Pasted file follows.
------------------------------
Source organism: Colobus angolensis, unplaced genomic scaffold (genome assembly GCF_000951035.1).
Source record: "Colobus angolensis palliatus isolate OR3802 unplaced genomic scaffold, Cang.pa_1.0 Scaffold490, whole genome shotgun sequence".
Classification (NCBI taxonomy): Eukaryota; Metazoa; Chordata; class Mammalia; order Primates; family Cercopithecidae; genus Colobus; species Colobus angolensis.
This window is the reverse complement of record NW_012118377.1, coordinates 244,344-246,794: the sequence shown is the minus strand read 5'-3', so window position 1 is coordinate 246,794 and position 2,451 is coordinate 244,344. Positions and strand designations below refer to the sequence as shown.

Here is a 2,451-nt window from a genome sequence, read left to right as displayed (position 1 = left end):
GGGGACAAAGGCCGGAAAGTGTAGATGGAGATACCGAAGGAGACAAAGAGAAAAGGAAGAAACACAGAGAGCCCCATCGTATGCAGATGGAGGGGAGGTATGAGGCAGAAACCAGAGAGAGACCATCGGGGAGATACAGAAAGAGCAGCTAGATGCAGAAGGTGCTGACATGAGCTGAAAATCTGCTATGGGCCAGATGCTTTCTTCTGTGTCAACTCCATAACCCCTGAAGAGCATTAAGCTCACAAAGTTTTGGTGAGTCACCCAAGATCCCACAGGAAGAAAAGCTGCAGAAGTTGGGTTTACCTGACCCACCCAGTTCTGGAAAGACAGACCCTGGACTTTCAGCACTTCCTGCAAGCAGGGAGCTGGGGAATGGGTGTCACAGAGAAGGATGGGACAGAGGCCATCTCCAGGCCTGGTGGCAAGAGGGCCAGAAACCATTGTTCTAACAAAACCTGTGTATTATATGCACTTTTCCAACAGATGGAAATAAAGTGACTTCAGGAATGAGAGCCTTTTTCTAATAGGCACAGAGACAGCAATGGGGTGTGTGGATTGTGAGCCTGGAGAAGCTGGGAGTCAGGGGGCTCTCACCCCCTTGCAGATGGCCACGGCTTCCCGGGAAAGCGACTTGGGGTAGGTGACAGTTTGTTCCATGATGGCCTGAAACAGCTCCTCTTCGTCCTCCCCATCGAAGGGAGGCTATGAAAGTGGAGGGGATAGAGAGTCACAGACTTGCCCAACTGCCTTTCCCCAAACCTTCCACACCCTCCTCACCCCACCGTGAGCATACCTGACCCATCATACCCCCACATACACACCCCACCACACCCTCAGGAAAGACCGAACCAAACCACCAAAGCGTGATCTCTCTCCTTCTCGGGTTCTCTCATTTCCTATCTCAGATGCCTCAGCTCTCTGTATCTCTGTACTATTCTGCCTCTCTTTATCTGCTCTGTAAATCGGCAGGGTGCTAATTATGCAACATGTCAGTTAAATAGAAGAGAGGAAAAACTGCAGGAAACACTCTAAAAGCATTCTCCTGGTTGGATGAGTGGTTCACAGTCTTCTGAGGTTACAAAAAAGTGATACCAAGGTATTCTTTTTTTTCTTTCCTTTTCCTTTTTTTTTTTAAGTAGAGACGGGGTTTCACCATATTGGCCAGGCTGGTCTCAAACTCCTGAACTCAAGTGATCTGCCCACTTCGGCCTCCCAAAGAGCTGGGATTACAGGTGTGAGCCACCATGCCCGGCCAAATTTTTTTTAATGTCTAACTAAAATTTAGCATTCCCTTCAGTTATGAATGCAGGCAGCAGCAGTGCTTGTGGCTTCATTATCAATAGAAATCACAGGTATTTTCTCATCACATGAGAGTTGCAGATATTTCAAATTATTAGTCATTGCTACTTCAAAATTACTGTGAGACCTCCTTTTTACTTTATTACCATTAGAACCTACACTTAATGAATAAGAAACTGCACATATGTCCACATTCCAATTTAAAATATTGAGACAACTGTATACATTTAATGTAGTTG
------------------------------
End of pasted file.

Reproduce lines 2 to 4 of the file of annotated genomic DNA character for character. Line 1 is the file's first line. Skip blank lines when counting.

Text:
Source record: "Colobus angolensis palliatus isolate OR3802 unplaced genomic scaffold, Cang.pa_1.0 Scaffold490, whole genome shotgun sequence".
Classification (NCBI taxonomy): Eukaryota; Metazoa; Chordata; class Mammalia; order Primates; family Cercopithecidae; genus Colobus; species Colobus angolensis.
This window is the reverse complement of record NW_012118377.1, coordinates 244,344-246,794: the sequence shown is the minus strand read 5'-3', so window position 1 is coordinate 246,794 and position 2,451 is coordinate 244,344. Positions and strand designations below refer to the sequence as shown.